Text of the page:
• Set-WindowActive – yeah, just activates the window
  • Set-WindowPosition – set any one of (or all of) top, left, width, height on a window … or maximize/minimize/restore
  • Get-WindowPosition – get the position (kind-of redundant, actually, since the Window object has it’s position as a property)
  • Remove-Window – closes the specified window

There’s no help right now, so get used to using Get-Command -PSSnapin WindowAutomation and checking out the ParameterSets … hopefully you can figure it out from that for now. Oh, one other thing, there might be a few extras hiding in these:

  • [Huddled.Win32.WindowExtenders] | Get-Member -static
  • [Huddled.Win32.WindowFinder] | Get-Member -static

For now, that will have to do, it’s past time for bed. You might want to play with this and the out-voice script I posted on CodePlex awhile back, it makes things extra fun.

Control Windows from PowerShell

[New] CodePlex Project

As I announced recently I have created a Windows Automation PowerShell Snapin project to house this snapin on CodePlex, and added a bunch of features. You should head over there for the download.

Original Post

I’ve been crazy busy the last few weeks, but I’ve been really rather distracted from my main project and it’s past time I got back to it. To really feel like I’ve moved on, I need to write a bunch of articles here and publish a couple of cool apps and some source code so that I can feel like I’ve reached a release point. What I’ve been playing with in all this coding is the new technology that’s been coming out of Microsoft in the last couple months: PowerShell, .NET 3 and WPF, and Windows Vista so you may or may not actually be able to use these apps …

So yeah, anyway … I’ve been playing around with PowerShell cmdlets, and as a shell geek, I couldn’t help wondering why there wasn’t a way to enumerate windows and move them around … so I wrote one. Eventually this will show up in the PowerShell Community Extensions — but I’m posting it here for now because the powershell cmdlet process is pretty interesting.

I started off by writing a wrapper for some of the Win32 APIs, and then a PSSnapIn which provides Get-Window and Remove-Window. When you execute Get-Window, the resulting object is a Win32.Window which has methods for closing, moving, resizing, maximizing and restoring, etc. The Remove-Window cmdlet is just a wrapper to call the Close() method, but it seems to make sense in the PowerShell pipe, since you can pipe the window objects through filters etc.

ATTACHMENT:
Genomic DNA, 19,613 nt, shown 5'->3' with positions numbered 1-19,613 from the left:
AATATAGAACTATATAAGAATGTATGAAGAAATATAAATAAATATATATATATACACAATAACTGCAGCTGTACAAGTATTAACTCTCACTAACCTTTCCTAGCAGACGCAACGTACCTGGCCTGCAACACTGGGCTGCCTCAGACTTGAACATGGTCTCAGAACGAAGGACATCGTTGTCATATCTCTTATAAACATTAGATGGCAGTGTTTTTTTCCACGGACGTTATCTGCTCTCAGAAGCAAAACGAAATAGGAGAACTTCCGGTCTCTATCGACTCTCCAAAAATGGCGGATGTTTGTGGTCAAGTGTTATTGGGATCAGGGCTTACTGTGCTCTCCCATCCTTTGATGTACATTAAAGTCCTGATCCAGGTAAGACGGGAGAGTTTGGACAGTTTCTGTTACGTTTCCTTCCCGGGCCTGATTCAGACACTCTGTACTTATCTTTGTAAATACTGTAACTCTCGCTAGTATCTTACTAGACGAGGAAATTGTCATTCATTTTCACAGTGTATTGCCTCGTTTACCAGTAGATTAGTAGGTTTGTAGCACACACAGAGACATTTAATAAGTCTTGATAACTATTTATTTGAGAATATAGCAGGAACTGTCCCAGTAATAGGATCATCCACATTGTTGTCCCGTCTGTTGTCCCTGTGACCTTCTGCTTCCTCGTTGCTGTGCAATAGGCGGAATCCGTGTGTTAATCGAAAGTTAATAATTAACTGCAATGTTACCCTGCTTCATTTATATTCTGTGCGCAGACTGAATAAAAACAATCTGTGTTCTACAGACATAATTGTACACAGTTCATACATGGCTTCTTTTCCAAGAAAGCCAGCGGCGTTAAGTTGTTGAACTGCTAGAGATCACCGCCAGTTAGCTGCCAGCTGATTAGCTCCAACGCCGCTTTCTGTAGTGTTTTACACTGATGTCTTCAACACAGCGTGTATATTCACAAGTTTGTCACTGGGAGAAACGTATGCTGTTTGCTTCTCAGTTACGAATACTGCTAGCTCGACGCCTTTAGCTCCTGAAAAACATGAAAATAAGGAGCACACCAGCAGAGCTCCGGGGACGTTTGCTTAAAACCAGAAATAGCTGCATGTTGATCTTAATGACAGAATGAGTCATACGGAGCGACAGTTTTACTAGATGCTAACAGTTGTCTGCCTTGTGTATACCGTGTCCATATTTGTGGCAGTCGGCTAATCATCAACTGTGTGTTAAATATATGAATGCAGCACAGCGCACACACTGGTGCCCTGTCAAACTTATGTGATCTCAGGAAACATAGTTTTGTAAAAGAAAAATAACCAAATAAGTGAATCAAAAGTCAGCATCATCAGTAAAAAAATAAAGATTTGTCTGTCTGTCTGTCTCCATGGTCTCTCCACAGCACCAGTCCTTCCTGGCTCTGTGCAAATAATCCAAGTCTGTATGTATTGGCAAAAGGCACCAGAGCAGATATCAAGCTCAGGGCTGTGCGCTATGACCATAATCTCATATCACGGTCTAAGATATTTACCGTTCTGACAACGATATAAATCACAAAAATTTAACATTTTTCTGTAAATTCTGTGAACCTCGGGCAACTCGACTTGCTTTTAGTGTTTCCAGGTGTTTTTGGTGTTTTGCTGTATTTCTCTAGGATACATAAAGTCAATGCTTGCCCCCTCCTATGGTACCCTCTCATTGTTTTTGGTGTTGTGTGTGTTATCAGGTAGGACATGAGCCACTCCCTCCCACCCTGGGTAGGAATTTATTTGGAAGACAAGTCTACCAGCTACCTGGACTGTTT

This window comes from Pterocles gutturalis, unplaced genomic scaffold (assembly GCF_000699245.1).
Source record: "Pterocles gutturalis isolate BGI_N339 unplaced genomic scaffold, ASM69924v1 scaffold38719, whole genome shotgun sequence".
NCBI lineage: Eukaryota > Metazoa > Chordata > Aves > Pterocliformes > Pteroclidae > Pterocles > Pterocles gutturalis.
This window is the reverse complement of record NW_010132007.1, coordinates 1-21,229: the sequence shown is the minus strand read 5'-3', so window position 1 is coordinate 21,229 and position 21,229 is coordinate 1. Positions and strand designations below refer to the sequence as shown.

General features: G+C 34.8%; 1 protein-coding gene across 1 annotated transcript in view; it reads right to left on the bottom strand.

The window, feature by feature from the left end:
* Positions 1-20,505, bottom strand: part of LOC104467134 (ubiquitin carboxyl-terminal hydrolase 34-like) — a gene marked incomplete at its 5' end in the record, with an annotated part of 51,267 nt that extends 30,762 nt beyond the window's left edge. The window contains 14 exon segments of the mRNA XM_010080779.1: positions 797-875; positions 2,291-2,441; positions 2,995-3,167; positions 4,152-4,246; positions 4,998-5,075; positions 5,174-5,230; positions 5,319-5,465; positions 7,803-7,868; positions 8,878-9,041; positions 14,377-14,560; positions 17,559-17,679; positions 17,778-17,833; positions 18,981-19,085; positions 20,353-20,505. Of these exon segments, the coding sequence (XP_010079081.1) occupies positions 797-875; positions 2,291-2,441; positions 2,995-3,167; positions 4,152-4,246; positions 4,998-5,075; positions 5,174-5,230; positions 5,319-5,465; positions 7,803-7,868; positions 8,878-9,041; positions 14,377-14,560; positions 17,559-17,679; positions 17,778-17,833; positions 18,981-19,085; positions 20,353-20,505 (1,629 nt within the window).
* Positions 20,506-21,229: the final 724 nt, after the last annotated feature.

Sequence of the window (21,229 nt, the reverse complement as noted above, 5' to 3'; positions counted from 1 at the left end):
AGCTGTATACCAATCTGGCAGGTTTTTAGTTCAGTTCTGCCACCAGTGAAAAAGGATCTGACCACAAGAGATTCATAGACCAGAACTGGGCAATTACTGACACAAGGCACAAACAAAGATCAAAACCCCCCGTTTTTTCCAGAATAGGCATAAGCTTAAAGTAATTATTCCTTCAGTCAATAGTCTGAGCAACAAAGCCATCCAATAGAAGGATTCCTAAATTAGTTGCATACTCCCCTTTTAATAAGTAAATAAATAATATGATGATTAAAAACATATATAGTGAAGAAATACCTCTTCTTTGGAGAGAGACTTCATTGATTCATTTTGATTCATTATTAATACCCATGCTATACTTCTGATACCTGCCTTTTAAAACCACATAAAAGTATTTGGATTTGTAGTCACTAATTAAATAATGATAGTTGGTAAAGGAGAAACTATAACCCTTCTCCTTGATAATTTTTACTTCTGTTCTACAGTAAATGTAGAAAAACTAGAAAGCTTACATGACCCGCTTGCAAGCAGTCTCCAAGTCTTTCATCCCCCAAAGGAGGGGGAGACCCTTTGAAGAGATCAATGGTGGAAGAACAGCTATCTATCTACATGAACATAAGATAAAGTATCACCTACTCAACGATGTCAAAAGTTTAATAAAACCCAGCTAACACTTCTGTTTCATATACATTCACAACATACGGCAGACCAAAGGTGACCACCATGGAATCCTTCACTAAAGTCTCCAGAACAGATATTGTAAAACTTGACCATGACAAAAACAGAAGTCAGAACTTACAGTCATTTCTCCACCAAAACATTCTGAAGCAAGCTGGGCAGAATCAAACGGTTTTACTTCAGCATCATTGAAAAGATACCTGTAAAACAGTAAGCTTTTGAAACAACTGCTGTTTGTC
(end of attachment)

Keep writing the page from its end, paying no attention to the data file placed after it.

I still need to finish up the Move-Window cmdlet — it’s an advanced window-organizing feature. Right now it’s only feature is that it can tile windows vertically or horizontally with percentages specified by you. The features there are a little weak, but it’s past time I show you what I mean.

What you would want to do is install the snapin and then try typing these commands one at a time (so you can see the results).

for( $i = 0; $i -lt 3; $i++){notepad}
Get-Window *notepad* > Notepad.txt
notepad Notepad.txt
Get-Window "Untitled - N*" | Move-Window "20%,30%,50%"
ps notepad | Move-Window "20%,30%,20%,30%" 0
(Get-Window *Notepad.txt*).Minimize()
$notes = Get-Window *notepad*
Get-Window | where {$_.ProcessName -eq "notepad" -and -not $_.IsMinimized} | Remove-Window
ps notepad | Remove-Window

A little explanation is in order:

  • Obviously the first three lines basically start up a few copies of notepad — three of them empty, one with a text file.
  • The next line shows how Get-Window works with wildcard matching on the window titles … and how Move-Window uses percentage values to organize windows.
  • Then you see that you can pipe the output of Get-Process (aliased as ps) through Move-Window. You can pipe it through Get-Window too, but the important take away here is that Remove-Window and Move-Window can both take processes as input — as long as those processes have actual windows. You’ll also notice that final parameter “0” to cause Move-Window to tile horizontally instead of vertically — “1” is the default.
  • The next three lines are examples of how you can call methods on individual Window objects.
  • And finally, the next-to-last line is just an example of how you can use Where-Object to filter windows, and the last line is just to get rid of the remaining instances of notepad.

You can download Win32.Window for PowerShell (it’s a 7-zip file, you’ll need TugZip or 7-Zip) ... it includes the source (which you can use under any of several open source licenses including Ms-PL, BSD and GPL) and the actual DLL in the bin/Release directory, along with the scripts Install.ps1 and Uninstall.ps1 ;)

Feature requests and code contributions are both welcome!